How do you deal with distracting compositional elements? The easy answer is to just remove them. But that’s not always possible. It’s also not always possible to simply exclude them from your final image either by cropping or by shooting from a different perspective. What if excluding the distractions makes the scene seem unreal?
Take a look at the Grand Prismatic photo above. The boardwalk included in this photo is an integral part of the image because every visitor uses it to view the magnificent hot spring. Without the boardwalk, the photo would be unreal. THIS is the reason I choose not to clone out this compositional element.
Here are some other reasons why a compositional element cannot be easily removed from your image.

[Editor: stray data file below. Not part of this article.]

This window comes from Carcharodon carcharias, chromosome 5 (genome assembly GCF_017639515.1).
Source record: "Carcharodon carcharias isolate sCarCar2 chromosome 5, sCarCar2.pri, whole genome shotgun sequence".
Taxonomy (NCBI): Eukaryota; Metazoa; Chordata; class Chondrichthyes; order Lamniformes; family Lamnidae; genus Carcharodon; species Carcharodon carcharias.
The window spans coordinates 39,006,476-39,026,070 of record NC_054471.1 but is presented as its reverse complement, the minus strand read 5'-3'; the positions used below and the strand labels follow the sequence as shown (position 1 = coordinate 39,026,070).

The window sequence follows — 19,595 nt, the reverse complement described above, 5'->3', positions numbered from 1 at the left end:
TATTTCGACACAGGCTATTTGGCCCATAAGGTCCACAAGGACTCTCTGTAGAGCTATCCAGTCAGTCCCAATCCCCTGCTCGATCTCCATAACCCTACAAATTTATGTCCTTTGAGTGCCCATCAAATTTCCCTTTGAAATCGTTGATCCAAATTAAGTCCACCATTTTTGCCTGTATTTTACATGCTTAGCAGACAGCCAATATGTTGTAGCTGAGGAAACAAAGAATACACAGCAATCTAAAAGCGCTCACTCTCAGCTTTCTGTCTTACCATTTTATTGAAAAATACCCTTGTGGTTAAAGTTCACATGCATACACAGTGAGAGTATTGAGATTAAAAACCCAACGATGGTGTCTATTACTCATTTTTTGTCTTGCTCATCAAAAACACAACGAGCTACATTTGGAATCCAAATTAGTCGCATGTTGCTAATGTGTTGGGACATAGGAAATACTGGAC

Out of Reach Objects
It would have been impossible to capture this scene from this angle without including at least a part of the Dancing Tree on the left. Instead, I made it a part of the composition by placing it and the mountain using the rule of the thirds. I chose my focal length carefully so that both the mountain and the tree were similar in size. I used the river as a line to lead the eye towards the mountain.
Restriction of Movement
Places such as Yellowstone restrict your movements. It may be quite impossible to get the best possible composition. In this case, we tried to include elements that are present at the location to make for an interesting photo. When I saw these spectacular beams of light, I decided to include the exploding geyser to add an interesting element to the photo.
Man Made Objects
Boardwalks like the one you find in Yellowstone often pose as distracting elements. Sometimes it’s possible to create an interesting composition by including these elements as part of your image. Above are a couple of examples where I used man-made objects to create interesting compositions.
So… the next time you’re faced with the question of how to deal with compositional elements, why not make them a part of your composition?